I would describe my first long-term relationship as a mixture of these adjectives: wonderful, powerful, dysfunctional and volatile.
I'm content with how things have turned out in my life but I often wonder how things would've turned out if I knew the following:
1. Just because someone loves you doesn't mean they belong to you.
Your partner was alive before you met him. It doesn't diminish your love to remember and acknowledge that the two of you have separate lives and different accomplishments. Being in love with someone doesn't mean having to spend every single minute with your partner; it means making the most of the time you want to spend together.
2. You can't force your partner to change
Your partner is either who you want him to be, or he isn't. We often lie about who people are or what they tell us because we see what we want the situation to look like, not how it really is. The truth will eventually come out, whether it's on the first date or on your tenth anniversary.
3. Only you can complete yourself.
We're often told that two halves equal a whole. Mathematically that's correct, but in a relationship this rule doesn't apply. Depending on someone else to complete you sets your relationship up for failure because you expect another, imperfect person to make up for your imperfections. Of course, love that's healthy will help you improve yourself; however, there's no need to burden your love with expectations that probably won't be met.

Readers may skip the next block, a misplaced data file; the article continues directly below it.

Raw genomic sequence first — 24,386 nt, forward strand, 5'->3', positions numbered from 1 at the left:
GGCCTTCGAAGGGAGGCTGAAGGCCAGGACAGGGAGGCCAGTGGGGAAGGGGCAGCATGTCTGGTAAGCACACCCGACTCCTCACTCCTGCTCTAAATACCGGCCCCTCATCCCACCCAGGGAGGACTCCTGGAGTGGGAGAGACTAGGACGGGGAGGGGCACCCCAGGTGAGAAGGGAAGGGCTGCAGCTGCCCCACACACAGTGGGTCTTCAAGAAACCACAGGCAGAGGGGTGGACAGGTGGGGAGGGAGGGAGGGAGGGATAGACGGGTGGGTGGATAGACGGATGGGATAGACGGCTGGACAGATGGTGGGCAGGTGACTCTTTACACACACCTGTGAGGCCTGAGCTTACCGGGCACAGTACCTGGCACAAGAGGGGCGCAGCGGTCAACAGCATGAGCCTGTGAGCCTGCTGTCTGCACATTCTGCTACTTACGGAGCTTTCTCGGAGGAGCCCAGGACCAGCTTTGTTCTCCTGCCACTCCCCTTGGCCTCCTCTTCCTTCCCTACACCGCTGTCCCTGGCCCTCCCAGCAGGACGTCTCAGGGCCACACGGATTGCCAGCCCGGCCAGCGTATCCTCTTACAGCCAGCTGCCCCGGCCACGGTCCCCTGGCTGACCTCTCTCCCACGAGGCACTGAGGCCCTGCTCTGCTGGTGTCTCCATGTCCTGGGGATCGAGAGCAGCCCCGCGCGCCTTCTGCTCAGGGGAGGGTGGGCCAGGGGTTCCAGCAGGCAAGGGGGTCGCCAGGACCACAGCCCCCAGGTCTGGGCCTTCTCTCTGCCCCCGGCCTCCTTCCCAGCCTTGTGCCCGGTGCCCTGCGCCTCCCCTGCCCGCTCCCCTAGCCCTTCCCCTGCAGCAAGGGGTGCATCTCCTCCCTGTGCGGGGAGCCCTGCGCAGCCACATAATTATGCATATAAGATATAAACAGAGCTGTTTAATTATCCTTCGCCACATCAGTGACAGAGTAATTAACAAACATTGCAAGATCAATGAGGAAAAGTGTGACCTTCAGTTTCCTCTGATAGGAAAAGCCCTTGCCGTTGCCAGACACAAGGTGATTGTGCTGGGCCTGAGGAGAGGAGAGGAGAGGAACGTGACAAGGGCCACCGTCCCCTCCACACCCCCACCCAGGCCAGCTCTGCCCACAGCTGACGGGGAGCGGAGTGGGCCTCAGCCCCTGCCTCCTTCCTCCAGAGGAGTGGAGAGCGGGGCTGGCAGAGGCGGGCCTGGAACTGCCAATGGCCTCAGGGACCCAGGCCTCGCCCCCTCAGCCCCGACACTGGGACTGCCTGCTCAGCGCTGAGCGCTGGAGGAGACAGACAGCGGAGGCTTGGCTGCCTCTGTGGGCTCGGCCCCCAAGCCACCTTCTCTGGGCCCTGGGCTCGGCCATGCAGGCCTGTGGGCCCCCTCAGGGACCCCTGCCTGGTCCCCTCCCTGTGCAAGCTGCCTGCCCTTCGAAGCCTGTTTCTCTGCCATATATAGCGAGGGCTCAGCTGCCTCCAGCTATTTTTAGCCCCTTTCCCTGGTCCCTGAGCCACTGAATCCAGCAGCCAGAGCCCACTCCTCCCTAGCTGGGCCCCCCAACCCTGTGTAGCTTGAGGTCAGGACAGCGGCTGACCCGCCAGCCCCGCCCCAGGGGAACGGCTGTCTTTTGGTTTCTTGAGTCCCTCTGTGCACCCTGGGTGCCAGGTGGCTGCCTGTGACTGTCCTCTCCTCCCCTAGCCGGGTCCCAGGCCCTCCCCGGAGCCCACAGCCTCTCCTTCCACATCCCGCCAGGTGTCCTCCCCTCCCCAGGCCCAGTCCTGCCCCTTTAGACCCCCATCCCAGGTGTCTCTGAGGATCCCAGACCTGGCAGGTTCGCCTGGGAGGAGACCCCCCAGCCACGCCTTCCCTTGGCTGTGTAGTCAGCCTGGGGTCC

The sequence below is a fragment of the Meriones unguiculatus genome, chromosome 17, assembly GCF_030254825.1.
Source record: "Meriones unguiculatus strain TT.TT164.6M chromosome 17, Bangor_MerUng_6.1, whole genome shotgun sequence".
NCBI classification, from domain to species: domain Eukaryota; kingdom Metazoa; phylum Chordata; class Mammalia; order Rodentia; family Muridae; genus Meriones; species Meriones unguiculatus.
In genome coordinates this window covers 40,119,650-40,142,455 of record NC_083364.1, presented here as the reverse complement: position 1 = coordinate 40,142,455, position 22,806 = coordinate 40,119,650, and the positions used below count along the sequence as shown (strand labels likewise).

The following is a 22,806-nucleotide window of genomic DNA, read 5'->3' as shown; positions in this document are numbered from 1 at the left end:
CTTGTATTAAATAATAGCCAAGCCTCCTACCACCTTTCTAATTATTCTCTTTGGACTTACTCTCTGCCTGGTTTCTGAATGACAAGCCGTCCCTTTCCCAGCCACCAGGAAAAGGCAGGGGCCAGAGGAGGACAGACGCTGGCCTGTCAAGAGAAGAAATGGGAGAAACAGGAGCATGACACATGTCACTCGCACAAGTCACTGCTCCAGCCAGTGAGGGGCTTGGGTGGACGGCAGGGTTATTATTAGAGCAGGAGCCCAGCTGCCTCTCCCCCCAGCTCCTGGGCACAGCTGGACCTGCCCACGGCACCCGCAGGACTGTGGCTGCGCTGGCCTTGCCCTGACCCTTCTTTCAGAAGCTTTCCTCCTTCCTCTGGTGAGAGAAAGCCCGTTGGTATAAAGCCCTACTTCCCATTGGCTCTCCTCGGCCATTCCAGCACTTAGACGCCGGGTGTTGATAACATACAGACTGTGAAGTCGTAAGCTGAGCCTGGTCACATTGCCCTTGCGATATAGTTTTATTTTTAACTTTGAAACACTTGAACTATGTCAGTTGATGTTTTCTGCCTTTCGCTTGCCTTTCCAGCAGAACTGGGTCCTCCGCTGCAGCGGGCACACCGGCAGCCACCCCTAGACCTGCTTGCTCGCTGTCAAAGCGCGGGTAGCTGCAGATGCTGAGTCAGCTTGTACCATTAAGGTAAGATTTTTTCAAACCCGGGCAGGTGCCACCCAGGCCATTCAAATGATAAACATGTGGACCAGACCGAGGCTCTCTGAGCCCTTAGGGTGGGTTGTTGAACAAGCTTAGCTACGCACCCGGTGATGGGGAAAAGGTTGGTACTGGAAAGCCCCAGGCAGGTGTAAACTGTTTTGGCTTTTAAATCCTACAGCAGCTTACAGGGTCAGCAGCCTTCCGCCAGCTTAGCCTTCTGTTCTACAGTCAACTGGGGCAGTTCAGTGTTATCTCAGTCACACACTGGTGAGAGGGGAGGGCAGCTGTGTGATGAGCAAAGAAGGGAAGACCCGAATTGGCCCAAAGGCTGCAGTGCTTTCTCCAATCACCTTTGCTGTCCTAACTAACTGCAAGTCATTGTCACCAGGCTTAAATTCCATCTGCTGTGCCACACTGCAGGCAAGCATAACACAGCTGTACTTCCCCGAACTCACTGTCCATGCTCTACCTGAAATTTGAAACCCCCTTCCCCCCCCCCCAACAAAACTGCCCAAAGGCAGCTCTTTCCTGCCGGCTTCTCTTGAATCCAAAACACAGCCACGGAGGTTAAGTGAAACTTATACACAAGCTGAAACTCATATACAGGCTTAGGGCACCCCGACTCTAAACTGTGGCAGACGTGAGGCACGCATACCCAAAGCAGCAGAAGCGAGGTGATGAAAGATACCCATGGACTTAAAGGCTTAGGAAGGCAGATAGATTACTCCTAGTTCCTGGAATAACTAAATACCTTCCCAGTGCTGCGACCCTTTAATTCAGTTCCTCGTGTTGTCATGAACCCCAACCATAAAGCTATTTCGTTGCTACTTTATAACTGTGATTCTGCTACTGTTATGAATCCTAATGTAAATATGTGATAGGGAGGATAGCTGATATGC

4. Your friends and family remember what you've told them about your relationship.
If you're constantly complaining about your partner to your friends and family, don't be surprised when they aren't rooting for your relationship. They probably want the best for you, and if they only hear what's going wrong, don't be upset with them when they don't support what you've described to them as problematic.
5. "We" and "us" aren't only used for the good times.
We have a tendency to be welcoming to our partners when things are going well in a relationship, but when things aren't going well, we seclude ourselves. Relationships will go through tough times; it's how you deal with them that makes a difference in the overall outcome. Division between the two of you won't provide clarity — communication will. Communication only happens when you are willing to involve your partner in a dialogue of what has happened. You will only be able to work through difficulty by facing obstacles together.
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